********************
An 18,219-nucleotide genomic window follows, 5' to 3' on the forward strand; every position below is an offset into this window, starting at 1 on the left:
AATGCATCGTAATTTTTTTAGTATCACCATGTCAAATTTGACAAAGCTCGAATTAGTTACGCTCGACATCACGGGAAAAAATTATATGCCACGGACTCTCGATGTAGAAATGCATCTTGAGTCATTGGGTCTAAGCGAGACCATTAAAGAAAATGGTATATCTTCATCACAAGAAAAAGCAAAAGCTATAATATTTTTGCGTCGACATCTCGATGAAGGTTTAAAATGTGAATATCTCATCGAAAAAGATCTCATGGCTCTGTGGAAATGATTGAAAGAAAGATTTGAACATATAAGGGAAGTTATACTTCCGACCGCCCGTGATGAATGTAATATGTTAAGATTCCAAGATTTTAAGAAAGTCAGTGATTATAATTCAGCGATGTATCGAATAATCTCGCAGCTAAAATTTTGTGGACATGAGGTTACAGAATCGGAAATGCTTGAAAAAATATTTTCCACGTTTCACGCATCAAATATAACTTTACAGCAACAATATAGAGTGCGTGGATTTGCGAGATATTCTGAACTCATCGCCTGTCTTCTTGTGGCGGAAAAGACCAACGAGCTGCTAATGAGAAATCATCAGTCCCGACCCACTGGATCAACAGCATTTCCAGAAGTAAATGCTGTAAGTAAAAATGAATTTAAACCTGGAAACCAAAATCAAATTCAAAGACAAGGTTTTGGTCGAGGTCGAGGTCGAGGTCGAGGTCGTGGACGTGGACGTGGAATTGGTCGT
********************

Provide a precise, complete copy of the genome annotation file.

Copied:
An 18,219-nucleotide genomic window follows, 5' to 3' on the forward strand; every position below is an offset into this window, starting at 1 on the left:
AATGCATCGTAATTTTTTTAGTATCACCATGTCAAATTTGACAAAGCTCGAATTAGTTACGCTCGACATCACGGGAAAAAATTATATGCCACGGACTCTCGATGTAGAAATGCATCTTGAGTCATTGGGTCTAAGCGAGACCATTAAAGAAAATGGTATATCTTCATCACAAGAAAAAGCAAAAGCTATAATATTTTTGCGTCGACATCTCGATGAAGGTTTAAAATGTGAATATCTCATCGAAAAAGATCTCATGGCTCTGTGGAAATGATTGAAAGAAAGATTTGAACATATAAGGGAAGTTATACTTCCGACCGCCCGTGATGAATGTAATATGTTAAGATTCCAAGATTTTAAGAAAGTCAGTGATTATAATTCAGCGATGTATCGAATAATCTCGCAGCTAAAATTTTGTGGACATGAGGTTACAGAATCGGAAATGCTTGAAAAAATATTTTCCACGTTTCACGCATCAAATATAACTTTACAGCAACAATATAGAGTGCGTGGATTTGCGAGATATTCTGAACTCATCGCCTGTCTTCTTGTGGCGGAAAAGACCAACGAGCTGCTAATGAGAAATCATCAGTCCCGACCCACTGGATCAACAGCATTTCCAGAAGTAAATGCTGTAAGTAAAAATGAATTTAAACCTGGAAACCAAAATCAAATTCAAAGACAAGGTTTTGGTCGAGGTCGAGGTCGAGGTCGAGGTCGTGGACGTGGACGTGGAATTGGTCGT